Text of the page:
The Illusion of Work-Life Balance


By Isabel Rimanoczy, Ed.D.
Photo: I. Rimanoczy

A couple of decades ago, a flurry of articles and workshops emerged about what seemed a new concern: how to achieve work-life balance. I recall how puzzled I was, since seeking to find balance between work and life implies that work is outside of life, that it is separate from it. The issue is still being discussed these days – but it definitely is shifting in its meaning – due to the pervasive technology that has entered our homes (formerly a reserved space for ‘life’), our commutes, our dinners, lunch breaks, yoga classes, and even bedrooms. How many of us do occasionally (or regularly) check emails and reply at the kitchen counter or even from under the covers?

“Work-life balance is dead”, and it may be a good thing, reflects journalist and author Laura Vanderkam, who conducted a time diary study over 1001 days of high-earning women and their families. In her study she found that many ‘personal activities’ were happening during work time, and that work was happening in the so-called private time. Lines are blurring, and there is a whole generation asking for this flexibility when applying for a job. You can guess who they are.

In his 2014 book Healing Capitalism British Professor of Sustainability Leadership at the University of Cumbria, Jem Bendell, reflects on this topic from a different angle. He recalls that, until recently, to be ‘professional’ meant that we were able to leave our interests and ‘life’ issues at home, and if needed, our personal values or ethical standards as well. Without discussing if this has ever been possible, since the ‘personal stuff’ is not an umbrella we can easily check at the door, Bendell observes that “younger business leaders and entrepreneurs are not only wanting more work-life balance, but also ‘work-life blending’, i.e. bringing their whole personality to work.”

This doesn’t seem to be about the convenience to take a call from home, or to have quieter time to prepare reports after the kids are put to bed. This touches a different and more significant topic: how fully do we show up at work, how are our deepest values reflected in what we do and the decisions we make from our desk, how does our heart connect with our task, how do purpose and meaning come to play a role in what we devote so many hours to?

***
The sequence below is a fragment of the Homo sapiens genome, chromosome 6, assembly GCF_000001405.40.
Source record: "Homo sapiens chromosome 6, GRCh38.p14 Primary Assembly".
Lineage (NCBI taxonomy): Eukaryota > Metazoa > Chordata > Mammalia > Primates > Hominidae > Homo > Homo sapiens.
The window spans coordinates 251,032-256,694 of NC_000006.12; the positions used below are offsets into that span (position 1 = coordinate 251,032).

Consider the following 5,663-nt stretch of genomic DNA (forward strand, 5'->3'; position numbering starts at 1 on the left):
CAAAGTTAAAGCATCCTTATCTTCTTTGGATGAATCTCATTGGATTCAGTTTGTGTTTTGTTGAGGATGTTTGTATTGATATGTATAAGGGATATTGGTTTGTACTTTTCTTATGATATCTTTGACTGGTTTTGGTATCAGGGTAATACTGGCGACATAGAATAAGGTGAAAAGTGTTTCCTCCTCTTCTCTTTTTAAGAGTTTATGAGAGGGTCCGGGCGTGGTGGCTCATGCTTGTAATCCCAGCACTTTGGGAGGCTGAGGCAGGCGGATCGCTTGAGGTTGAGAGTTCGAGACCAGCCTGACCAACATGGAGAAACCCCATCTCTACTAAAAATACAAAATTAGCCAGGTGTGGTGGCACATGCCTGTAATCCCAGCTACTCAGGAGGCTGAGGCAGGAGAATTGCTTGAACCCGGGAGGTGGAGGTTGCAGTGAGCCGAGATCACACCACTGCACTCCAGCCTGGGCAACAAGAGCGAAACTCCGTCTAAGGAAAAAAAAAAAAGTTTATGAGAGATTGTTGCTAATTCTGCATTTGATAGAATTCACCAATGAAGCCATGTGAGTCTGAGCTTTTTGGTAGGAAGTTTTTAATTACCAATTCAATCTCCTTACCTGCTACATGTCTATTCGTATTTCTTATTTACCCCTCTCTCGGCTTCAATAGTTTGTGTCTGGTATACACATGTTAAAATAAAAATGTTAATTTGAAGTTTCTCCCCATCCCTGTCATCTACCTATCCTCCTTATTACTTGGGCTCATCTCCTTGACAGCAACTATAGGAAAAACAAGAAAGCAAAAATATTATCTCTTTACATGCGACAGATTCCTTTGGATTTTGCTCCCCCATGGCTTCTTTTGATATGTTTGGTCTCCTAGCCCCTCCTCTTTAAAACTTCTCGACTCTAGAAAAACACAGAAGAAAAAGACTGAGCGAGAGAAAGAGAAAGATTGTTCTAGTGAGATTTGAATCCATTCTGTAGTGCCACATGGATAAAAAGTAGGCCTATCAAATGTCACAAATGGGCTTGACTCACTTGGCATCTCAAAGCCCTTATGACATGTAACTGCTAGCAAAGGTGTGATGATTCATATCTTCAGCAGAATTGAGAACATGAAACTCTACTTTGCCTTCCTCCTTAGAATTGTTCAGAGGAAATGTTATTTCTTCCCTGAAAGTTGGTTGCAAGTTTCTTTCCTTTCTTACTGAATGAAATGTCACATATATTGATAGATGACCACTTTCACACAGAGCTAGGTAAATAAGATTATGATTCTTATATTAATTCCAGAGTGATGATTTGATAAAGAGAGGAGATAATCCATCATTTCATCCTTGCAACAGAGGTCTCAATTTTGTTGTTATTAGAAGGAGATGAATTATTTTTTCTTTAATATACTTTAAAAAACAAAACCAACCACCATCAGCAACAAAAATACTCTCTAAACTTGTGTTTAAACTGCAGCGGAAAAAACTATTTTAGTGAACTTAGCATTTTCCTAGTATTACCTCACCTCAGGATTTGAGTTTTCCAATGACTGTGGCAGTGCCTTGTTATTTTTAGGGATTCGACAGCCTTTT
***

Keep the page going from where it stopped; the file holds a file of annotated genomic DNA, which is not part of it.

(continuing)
There is a yearning for more integral work experiences, a business leader confided to me as he reflected on how his employees were thoroughly enthusiastic about exploring how their work could make a better impact on the environment or the community.

In a recent conversation a friend was asking me what was new, and as I talked about work – she stopped me: “Oh, I don’t mean work, I mean – life”. When was it that we began to take work out of the sphere of life? For over 3.5 billion people, half the world’s population that lives outside urban areas, work and life are the same thing. Work may mean tending the land, the cattle, the home or the family- and that is life. Was it when we made our time a commodity to be sold on the marketplace? When we lost sight of what our contribution is to the final product? Perhaps when we lost the connection to the (real) need we were addressing?

Fortunately, the younger urbanites are less ready to resign meaningfulness, passion or personal fulfillment in exchange for money. Work has to be challenging, cool and fun too, and making a contribution to a larger purpose is a powerful motivation. Think Chris Stampar, the International Director at IDEAS For Us, a student-founded non-profit organization accredited by the United Nations that advances sustainability and environmental awareness through campus and community action. After an amazing presentation of the organization’s initiatives, he was asked how the organization was funded. He looked into the audience and said: We have no funding. For seven years all our work has been done by passionate volunteers. Now we are looking for funding to do more.

We may be getting closer to re-blending work and life, to understanding that work is not ‘separate from’ but ‘part of” life. Thinking of the expectations of the younger generation to bring their creativity into the workplace, I wonder if the next hot topic will be: How to maintain your work-play balance. Stay tuned.

Original Article: The Illusion of Work-Life Balance